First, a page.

IR35 issues when working in the Public Sector - legislation update

Legislation changes

From 1ST April 2017, if your client is a public sector body, they will become responsible for implementing the changes to the IR35 rules.  Public sector bodies are those which are subject to the Freedom of Information Act provisions and include the following (and are not limited to) the NHS, Local councils, government departments and maintained schools and further and higher education institutions, for example.

Your client decides your IR35 status

From 6th April 2017, your client together with your agency (if you work through one) will have the responsibility for making the decision whether to apply PAYE to your contract income based on their view of the IR35 status.  This means that the public sector body and agency will be legally required (from 6 April 2017) to consider whether your contract is one of an employed person rather than one of self- employed contactor.  This is a departure from the existing legislation, where as director of your limited company, it is your responsibility to consider your employment status.

If you are inside IR35, whoever pays your sales invoice is obliged to deduct Income Tax and National Insurance

It is the fee payer (which can either be your client if you are paid directly by the public body, or your Agency) who must deduct PAYE and National Insurance from the value of your sales invoice when it is paid if they believe your contract (for that assignment) is caught by IR35.  The fee payer is also obliged to pay over Employers National Insurance to HMRC.  HMRC have also advised that the 5% tax-free allowance which normally applies for IR35 will not apply.

If you are registered for VAT, you will still receive the VAT element of your sales invoice so that your VAT Liability is calculated as normal.

If you are working on assignment in the public sector, then from 6 April 2017, the IR35 status decision and associated tax implications are taken out of your hands.  This may result in the agency or client coming to a different view on your IR35 status than you or us, this will depend on their process for assessing status.  If your client or agency believe that the assignment, you are working on is caught by IR35 then the funds that your company receives will be net of Income tax and National Insurance as this will be deducted at source.  If this were to happen, we would expect that as long as you do not withdraw amounts in excess of the net funds received (excluding any VAT), there will be no further tax to pay in respect of this contract.  However, it is important to note that being paid in this way is not as tax efficient as withdrawing dividends from the company on the basis that IR35 doesn’t apply.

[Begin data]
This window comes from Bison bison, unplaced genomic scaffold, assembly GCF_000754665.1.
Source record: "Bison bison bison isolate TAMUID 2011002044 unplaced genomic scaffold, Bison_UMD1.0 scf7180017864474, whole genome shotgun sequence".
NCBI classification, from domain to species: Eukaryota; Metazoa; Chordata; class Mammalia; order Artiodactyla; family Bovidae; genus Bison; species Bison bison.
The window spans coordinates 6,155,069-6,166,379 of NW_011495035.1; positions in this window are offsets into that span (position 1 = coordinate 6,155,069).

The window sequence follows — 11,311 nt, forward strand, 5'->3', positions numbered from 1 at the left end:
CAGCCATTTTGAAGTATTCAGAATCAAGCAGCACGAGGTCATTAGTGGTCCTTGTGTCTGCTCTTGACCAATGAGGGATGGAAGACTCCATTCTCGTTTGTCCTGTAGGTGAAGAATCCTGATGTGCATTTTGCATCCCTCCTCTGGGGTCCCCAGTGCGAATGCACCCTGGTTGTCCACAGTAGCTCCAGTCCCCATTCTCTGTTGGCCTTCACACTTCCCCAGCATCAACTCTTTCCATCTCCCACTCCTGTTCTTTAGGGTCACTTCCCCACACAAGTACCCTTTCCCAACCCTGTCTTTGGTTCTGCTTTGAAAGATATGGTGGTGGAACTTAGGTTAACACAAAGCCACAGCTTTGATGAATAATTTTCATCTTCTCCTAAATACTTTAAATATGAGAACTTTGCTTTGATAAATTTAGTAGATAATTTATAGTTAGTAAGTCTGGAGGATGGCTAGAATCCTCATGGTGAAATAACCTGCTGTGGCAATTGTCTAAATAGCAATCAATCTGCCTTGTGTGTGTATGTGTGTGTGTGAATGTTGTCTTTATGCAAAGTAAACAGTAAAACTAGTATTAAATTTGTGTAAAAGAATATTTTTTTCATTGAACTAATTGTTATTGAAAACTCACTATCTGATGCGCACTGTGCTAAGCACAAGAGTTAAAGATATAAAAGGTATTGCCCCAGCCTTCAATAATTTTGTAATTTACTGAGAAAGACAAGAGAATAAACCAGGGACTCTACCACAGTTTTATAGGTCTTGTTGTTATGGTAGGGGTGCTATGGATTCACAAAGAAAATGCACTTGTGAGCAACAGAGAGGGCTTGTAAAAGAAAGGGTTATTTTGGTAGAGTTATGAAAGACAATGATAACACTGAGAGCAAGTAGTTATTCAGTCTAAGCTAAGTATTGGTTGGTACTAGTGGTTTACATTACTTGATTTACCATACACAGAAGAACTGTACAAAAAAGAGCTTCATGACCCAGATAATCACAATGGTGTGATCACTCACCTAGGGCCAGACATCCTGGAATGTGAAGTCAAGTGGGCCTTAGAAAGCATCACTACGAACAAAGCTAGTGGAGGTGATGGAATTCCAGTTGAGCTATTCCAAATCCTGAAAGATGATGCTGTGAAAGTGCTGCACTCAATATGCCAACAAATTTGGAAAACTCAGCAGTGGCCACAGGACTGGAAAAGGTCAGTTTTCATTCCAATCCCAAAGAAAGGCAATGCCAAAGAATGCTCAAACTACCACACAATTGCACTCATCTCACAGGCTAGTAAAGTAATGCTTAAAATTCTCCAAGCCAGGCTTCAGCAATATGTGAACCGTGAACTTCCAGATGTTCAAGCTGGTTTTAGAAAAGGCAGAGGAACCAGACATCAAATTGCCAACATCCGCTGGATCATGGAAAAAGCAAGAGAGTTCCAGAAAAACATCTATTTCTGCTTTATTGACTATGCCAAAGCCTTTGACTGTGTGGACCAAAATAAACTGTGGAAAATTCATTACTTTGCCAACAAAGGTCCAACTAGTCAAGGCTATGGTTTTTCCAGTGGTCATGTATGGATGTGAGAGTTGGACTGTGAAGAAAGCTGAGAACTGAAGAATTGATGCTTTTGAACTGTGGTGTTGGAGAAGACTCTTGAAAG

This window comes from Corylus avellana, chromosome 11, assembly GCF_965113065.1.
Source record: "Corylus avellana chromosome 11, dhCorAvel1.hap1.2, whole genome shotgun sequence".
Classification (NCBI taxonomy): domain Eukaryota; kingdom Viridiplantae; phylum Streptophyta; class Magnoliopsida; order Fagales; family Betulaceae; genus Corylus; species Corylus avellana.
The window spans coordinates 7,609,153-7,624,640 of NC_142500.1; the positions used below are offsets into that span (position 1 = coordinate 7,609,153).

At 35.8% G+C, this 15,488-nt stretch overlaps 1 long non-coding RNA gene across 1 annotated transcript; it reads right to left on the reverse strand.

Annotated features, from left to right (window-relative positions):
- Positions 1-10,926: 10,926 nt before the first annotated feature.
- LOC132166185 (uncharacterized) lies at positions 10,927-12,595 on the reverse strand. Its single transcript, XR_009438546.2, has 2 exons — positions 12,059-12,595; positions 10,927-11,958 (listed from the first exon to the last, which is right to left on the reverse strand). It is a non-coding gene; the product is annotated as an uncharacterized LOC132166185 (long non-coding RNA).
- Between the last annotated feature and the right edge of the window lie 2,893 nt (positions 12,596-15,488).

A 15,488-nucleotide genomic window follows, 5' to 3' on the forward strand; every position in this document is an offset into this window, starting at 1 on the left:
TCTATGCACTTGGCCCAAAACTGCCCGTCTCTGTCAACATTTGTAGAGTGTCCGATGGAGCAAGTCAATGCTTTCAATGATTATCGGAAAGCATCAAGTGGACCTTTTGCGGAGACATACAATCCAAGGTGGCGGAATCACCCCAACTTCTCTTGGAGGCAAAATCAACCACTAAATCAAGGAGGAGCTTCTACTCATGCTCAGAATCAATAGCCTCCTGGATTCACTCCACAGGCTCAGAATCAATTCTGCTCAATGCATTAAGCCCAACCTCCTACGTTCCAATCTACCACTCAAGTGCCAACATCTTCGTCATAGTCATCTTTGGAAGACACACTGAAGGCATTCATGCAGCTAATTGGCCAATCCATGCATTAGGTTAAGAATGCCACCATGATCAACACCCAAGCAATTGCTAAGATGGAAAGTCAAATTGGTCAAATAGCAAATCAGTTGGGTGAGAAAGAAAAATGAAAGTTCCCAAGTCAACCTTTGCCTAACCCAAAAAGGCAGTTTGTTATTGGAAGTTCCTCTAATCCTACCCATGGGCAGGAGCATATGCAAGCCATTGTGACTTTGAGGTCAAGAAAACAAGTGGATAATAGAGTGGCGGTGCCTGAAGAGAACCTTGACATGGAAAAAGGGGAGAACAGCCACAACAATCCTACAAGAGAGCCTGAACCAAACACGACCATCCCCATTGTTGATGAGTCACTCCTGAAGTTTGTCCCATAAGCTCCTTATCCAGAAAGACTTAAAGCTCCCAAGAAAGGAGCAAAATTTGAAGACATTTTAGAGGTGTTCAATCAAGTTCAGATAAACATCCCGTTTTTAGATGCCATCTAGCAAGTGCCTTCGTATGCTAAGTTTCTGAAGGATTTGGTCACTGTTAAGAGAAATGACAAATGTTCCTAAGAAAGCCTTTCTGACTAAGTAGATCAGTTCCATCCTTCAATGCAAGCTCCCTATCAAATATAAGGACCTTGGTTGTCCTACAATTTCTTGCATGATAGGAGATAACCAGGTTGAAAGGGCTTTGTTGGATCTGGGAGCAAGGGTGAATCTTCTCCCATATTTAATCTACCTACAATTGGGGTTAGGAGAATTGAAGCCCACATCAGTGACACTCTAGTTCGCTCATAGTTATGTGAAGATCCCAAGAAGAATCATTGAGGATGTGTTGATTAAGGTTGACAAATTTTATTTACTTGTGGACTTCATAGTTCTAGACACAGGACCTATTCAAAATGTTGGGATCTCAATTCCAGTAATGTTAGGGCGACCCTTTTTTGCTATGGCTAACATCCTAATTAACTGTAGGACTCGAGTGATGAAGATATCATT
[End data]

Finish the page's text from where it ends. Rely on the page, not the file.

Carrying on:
The legislation change does not preclude you from working through a limited company to deliver you services to the public sector and Brookson will be able to continue to provide accountancy services to your company.  It does however potentially increase the tax you pay (depending on your client’s view on your IR35 position). 

Public sector bodies and agencies will no doubt be reviewing their processes to ensure they meet the requirements of the new legislation and you should look out for updates from them or proactively ask them for an update before 6 April 2017.

Options available if you work wholly in the Public Sector

In general, the tax regime for contractors working in the public sector is changing, this may result in you considering whether to continue to work within the public sector or whether to look for assignments in the private sector (which will be unaffected by these changes). 

If you are working or intend to work wholly within the public sector for the foreseeable future and your client has determined that the IR35 rules apply, then having your own limited company becomes less attractive from a take home pay perspective and you may wish to consider other ways of working.

Alternatively, if you are working in both the public and private sector, then working through your company is likely to continue to be tax efficient when compared to other ways of working.

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